Early in 1948 Temco’s President Robert McCulloch received an inquiry from the Philippine government expressing an interest in a tandem trainer version of the Swift airplane. The first TE-1A was a modification of the Swift GC-1B, hand-built to rough layout drawings, the major difference in appearance being the tandem seating arrangement which resulted in a narrow windshield and an elongated two-piece canopy with a fixed bubble at the rear. This TE-1A prototype was completed late in 1948. After initial flight tests a 145-hp Continental engine replaced the original 125-hp installation. Early in 1949 Temco’s management received word that the Air Force planned to hold a competition early in 1949 for a new primary/basic trainer. Temco built two additional prototypes for this competition, adding some minor improvements as time permitted. Temco was competing with two other training airplanes, namely the Fairchild XNQ-1 and Beech Aircraft’s Model 45. On February 24, 1949, the Air Force trainer evaluation board chose the Beech Model 45 by a four to one vote. Temco’s TE-1A was a distant third.
Although the USAF had decided against the TE-1A, interest had increased on the part of foreign governments, particularly the Philippine Republic. After a study of the competition evaluation, Temco decided to proceed with a program to improve the TE-1A. Some of the redesign included:
- A three-inch increase in the overall length of the fuselage and a change in its cross section to be more compatible with the tandem seating.
- The horizontal tail was raised nine inches.
- Wing and fuselage fillets were added.
- Improved landing gear with main gear relocation to improve ground handling characteristics.
- Structural improvement in the wing to meet 9g loading.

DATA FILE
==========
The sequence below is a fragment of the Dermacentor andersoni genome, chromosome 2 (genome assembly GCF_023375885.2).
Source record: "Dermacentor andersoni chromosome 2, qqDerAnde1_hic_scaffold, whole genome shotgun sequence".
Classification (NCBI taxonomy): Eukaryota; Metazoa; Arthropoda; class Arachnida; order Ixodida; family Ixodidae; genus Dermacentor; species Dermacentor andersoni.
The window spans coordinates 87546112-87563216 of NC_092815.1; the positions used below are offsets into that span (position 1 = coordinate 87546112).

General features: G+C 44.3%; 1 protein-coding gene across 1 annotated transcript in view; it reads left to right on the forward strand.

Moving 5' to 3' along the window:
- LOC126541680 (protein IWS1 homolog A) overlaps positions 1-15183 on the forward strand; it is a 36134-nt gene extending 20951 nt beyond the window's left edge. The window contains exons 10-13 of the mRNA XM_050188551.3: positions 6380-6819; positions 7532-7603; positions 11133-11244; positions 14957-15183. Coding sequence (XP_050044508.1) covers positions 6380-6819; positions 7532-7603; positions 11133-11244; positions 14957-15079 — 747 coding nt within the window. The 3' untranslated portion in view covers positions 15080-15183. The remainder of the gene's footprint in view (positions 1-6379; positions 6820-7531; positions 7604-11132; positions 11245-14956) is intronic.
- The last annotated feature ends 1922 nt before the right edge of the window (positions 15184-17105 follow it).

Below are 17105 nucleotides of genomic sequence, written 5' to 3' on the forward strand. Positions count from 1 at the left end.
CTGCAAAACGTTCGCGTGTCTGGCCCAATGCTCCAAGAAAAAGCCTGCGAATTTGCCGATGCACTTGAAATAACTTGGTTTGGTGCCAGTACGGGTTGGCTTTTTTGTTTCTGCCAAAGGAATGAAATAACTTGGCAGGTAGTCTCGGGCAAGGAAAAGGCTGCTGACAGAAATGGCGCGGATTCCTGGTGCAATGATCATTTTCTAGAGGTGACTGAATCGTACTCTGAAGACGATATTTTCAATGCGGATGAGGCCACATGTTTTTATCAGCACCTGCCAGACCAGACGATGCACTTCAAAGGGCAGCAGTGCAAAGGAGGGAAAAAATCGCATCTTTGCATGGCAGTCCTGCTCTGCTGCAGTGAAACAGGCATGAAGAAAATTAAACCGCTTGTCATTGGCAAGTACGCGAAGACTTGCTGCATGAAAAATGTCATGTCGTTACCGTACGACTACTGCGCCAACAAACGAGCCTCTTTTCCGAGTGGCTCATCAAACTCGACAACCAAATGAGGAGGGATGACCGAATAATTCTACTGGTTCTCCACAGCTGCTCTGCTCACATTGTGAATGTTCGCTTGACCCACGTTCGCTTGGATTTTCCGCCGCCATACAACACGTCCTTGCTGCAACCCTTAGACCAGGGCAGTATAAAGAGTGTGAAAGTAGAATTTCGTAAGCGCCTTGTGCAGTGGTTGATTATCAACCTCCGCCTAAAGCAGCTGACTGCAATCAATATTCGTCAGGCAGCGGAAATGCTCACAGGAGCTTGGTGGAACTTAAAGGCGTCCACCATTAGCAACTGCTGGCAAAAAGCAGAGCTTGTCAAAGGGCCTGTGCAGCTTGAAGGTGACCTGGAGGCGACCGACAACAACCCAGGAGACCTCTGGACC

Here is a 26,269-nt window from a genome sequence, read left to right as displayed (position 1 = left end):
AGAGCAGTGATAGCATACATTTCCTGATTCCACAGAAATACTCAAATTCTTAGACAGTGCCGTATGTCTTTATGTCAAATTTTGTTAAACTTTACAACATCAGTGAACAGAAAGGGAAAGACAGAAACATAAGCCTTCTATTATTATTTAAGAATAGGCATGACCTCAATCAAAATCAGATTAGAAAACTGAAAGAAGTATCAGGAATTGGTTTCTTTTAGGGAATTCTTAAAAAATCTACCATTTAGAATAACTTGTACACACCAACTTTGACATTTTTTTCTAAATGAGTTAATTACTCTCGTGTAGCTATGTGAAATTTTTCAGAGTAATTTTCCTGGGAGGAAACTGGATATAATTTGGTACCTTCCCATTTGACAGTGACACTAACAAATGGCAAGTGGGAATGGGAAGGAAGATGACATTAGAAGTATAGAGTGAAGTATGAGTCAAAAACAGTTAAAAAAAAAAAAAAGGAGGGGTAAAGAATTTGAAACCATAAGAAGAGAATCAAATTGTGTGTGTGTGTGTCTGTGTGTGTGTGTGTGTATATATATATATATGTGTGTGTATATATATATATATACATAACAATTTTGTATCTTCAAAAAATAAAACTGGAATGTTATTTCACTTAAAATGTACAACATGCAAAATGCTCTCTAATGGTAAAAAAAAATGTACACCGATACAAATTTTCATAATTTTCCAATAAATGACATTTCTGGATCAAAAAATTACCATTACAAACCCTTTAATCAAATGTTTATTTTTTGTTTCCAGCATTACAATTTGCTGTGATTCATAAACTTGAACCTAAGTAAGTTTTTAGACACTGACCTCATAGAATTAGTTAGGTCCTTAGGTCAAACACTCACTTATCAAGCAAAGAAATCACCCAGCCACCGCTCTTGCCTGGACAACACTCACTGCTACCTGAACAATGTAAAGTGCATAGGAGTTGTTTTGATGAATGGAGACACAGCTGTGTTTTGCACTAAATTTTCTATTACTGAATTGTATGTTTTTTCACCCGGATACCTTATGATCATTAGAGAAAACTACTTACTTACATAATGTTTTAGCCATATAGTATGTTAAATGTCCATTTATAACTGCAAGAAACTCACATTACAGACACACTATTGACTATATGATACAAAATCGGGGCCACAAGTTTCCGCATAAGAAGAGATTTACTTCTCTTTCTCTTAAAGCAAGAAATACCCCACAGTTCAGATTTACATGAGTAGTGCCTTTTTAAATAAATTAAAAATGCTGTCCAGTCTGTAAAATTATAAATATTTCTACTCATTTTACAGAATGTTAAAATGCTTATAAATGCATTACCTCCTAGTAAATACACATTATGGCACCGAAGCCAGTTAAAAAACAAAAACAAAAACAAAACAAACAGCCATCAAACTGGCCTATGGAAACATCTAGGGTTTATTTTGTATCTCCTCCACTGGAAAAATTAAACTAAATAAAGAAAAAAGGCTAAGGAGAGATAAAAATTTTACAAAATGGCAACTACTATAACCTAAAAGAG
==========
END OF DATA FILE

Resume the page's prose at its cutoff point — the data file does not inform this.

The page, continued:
- Equipment and equipment installation changes were made including a change from a 12-volt to a 24-volt electrical system and radio installation changes to meet Air Force standards.
Concurrent with all this redesign Temco had decided to build, on speculation, ten of these production models powered by 145-hp engines.
Late in 1949 with the engineering and tooling about 75% complete, Temco received an order for three of the redesigned TE-1A’s that would be designated AF T-35. The Air Force trainer competition had been revived. An evaluation program using students flying competing aircraft would be held at Randolph Air Force Base. Following receipt of the Air Force order, Temco decided that in addition to the extensive changes that had been made to the TE-1A, a 165-hp Franklin engine would be installed. The Air Force agreed to the change, and this model was designated the TE-1B and given the name “Buckaroo”. Development of the TE-1A and the TE-1B continued concurrently. The TE-1A was designated for export, and the TE-1B was for the Air Force. One TE-1A was bought by the Israeli Air Force and a second one was bought by the Greek Air Force. In July, 1950, the three YT-35 Buckaroos were delivered to Randolph AFB to compete with the Beech T-34 Mentor, the Fairchild T-31, Boulton Paul Balliol, and the DeHavilland DHC-1B Chipmunk trainers. Later in 1950 the Korean War disrupted many U.S. military programs including the YT-35 evaluation. The aircraft ended up at Connolly AFB, San Marcos, Texas. After ten months of rigorous training, the three YT-35’s were returned to Temco in late July, 1951, for factory overhaul. They then were assigned to Goodfellow AFB where later all three were sold as surplus. The majority of the TE-1B’s were sold to Saudi Arabia through the USAF under the mutual defense aid plan. Temco’s contract with the Saudis called for ten TE-1B/T-35 aircraft and enough spares to keep them flying for years. The Saudi Arabian TE-1B aircraft included two 30-caliber machine guns, one mounted inside each wing and ten 2.75-inch rockets, five mounted under each wing.